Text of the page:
Hound himself looks younger than other avatars. In so far as one can age an anthropomorphic cartoon dog, he looks to be in his twenties. This youth is especially evident in scenes where he take off the deerstalker to reveal a spiky hairstyle.
Hound meets with a slight adventure on the journey when he tries to pass a carriage which blocks him and within which is a young lady who hurriedly closes the shades when she sees Hound trying to glimpse inside. Here are the initiating mysteries of the episode, elements of the hermeneutic code described by Barthes: Who is driving the carriage? Why are they driving it so fast and erratically? Who is the nervous-seeming young lady? And what lies behind the air of secrecy that surrounds the carriage and its occupants?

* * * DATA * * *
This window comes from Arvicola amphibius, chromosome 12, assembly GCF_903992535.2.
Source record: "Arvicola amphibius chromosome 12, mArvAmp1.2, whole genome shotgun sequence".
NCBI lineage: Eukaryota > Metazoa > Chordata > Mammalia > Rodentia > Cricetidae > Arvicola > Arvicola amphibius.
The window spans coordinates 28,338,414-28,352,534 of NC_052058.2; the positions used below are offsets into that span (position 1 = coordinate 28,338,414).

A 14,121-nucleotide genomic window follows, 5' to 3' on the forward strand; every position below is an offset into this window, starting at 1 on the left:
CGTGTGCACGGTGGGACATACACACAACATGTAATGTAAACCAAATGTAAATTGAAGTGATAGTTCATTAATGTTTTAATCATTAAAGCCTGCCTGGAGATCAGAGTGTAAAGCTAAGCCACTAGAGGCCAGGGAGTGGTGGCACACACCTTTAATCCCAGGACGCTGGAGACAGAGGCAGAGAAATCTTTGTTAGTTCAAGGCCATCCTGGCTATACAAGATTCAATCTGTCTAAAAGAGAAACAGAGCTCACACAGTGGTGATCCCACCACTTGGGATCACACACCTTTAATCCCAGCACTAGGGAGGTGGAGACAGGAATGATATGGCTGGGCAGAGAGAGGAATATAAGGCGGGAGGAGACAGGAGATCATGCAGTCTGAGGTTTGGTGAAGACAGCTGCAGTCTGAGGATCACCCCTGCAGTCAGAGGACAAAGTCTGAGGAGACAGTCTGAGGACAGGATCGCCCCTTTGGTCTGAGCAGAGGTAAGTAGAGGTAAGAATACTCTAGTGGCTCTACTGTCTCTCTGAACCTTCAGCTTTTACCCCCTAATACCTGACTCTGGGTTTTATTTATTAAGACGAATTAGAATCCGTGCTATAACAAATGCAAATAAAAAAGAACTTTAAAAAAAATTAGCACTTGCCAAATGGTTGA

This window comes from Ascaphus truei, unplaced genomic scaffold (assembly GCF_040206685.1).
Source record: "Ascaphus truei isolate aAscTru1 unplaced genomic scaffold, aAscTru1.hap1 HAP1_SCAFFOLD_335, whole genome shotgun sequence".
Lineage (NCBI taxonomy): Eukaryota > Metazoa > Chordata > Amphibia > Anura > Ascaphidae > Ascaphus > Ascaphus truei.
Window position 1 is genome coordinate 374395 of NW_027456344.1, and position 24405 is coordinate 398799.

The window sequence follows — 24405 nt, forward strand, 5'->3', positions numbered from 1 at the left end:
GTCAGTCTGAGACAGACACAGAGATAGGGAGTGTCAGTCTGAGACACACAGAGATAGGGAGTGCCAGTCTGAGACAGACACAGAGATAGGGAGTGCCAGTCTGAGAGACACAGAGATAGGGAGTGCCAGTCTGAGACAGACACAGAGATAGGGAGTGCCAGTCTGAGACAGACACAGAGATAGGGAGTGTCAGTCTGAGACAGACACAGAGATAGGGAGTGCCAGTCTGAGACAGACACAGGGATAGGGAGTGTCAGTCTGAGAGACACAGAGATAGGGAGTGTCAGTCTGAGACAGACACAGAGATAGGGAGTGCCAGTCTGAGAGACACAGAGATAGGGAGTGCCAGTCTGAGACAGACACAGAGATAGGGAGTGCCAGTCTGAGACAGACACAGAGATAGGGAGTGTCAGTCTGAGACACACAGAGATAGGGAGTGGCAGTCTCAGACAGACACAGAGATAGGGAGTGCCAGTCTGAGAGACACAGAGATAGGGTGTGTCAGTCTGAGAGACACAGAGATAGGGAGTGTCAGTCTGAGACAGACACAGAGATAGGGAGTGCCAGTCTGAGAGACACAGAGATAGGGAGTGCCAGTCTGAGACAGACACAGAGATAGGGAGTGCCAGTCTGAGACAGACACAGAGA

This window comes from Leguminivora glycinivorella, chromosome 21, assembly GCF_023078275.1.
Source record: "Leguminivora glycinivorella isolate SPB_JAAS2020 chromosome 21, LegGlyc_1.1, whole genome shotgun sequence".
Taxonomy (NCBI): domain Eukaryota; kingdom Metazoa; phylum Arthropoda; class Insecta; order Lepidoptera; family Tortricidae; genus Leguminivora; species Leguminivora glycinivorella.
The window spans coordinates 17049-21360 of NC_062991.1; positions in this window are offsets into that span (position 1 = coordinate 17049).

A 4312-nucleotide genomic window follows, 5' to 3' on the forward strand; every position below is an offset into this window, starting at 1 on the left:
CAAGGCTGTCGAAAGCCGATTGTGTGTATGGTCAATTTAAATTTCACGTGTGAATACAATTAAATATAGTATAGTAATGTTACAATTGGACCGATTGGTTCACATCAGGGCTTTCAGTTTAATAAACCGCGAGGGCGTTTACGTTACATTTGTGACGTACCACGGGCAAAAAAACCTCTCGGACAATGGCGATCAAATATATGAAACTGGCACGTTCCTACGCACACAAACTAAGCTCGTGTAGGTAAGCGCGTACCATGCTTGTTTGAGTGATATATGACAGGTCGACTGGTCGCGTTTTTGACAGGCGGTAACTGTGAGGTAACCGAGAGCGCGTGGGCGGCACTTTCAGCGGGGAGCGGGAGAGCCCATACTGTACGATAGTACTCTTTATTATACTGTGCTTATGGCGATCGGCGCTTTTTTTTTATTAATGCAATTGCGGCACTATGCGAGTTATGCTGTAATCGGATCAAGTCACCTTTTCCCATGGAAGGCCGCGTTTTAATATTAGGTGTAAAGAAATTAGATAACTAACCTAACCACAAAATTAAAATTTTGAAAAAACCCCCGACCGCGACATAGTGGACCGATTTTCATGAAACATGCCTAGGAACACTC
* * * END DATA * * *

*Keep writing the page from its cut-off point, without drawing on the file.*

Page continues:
Having finally made the overtaking maneuver, Hound soon finds himself at the port from which he is to embark by ship. At the dock, he sees the young lady from the carriage, and its driver, a bulky older gentleman. He is behaving in a suspicious manner: “That man is hiding something”, Hound announces to himself.
As Hound embarks, we are introduced to Watson, who is also boarding. Watson is an apparently older man/dog, thickset where Hound is slender, and heavily moustached. It is Watson, not Hound, who quickly finds out extensive information on the mysterious young lady and her older man, who is her father and whose name is Lord George. The young lady’s name is Barbara, and she is 20 years old. Watson’s infodump prompts the following exchange: